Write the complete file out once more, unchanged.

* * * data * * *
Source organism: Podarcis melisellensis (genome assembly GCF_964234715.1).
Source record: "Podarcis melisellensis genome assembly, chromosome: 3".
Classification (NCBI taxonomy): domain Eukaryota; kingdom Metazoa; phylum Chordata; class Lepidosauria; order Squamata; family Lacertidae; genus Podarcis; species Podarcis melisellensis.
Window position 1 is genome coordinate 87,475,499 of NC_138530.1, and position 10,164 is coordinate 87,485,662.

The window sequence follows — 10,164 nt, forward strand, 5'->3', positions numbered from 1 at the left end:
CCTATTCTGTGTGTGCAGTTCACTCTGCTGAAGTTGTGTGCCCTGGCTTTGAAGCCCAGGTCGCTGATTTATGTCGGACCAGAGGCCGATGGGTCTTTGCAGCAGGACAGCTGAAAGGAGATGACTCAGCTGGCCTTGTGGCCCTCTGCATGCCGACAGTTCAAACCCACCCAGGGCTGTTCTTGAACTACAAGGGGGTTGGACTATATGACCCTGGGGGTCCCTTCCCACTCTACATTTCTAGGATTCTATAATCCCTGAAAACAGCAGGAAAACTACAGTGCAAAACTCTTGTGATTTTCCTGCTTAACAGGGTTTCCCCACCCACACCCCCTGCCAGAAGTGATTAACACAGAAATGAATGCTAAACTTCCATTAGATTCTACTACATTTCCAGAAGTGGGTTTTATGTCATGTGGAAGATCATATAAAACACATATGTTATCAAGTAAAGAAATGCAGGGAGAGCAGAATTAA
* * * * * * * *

Source organism: Podarcis melisellensis (genome assembly GCF_964234715.1).
Source record: "Podarcis melisellensis genome assembly, chromosome: 3".
Classification (NCBI taxonomy): domain Eukaryota; kingdom Metazoa; phylum Chordata; class Lepidosauria; order Squamata; family Lacertidae; genus Podarcis; species Podarcis melisellensis.
Window position 1 is genome coordinate 87,475,499 of NC_138530.1, and position 10,164 is coordinate 87,485,662.

The window sequence follows — 10,164 nt, forward strand, 5'->3', positions numbered from 1 at the left end:
CCTATTCTGTGTGTGCAGTTCACTCTGCTGAAGTTGTGTGCCCTGGCTTTGAAGCCCAGGTCGCTGATTTATGTCGGACCAGAGGCCGATGGGTCTTTGCAGCAGGACAGCTGAAAGGAGATGACTCAGCTGGCCTTGTGGCCCTCTGCATGCCGACAGTTCAAACCCACCCAGGGCTGTTCTTGAACTACAAGGGGGTTGGACTATATGACCCTGGGGGTCCCTTCCCACTCTACATTTCTAGGATTCTATAATCCCTGAAAACAGCAGGAAAACTACAGTGCAAAACTCTTGTGATTTTCCTGCTTAACAGGGTTTCCCCACCCACACCCCCTGCCAGAAGTGATTAACACAGAAATGAATGCTAAACTTCCATTAGATTCTACTACATTTCCAGAAGTGGGTTTTATGTCATGTGGAAGATCATATAAAACACATATGTTATCAAGTAAAGAAATGCAGGGAGAGCAGAATTAA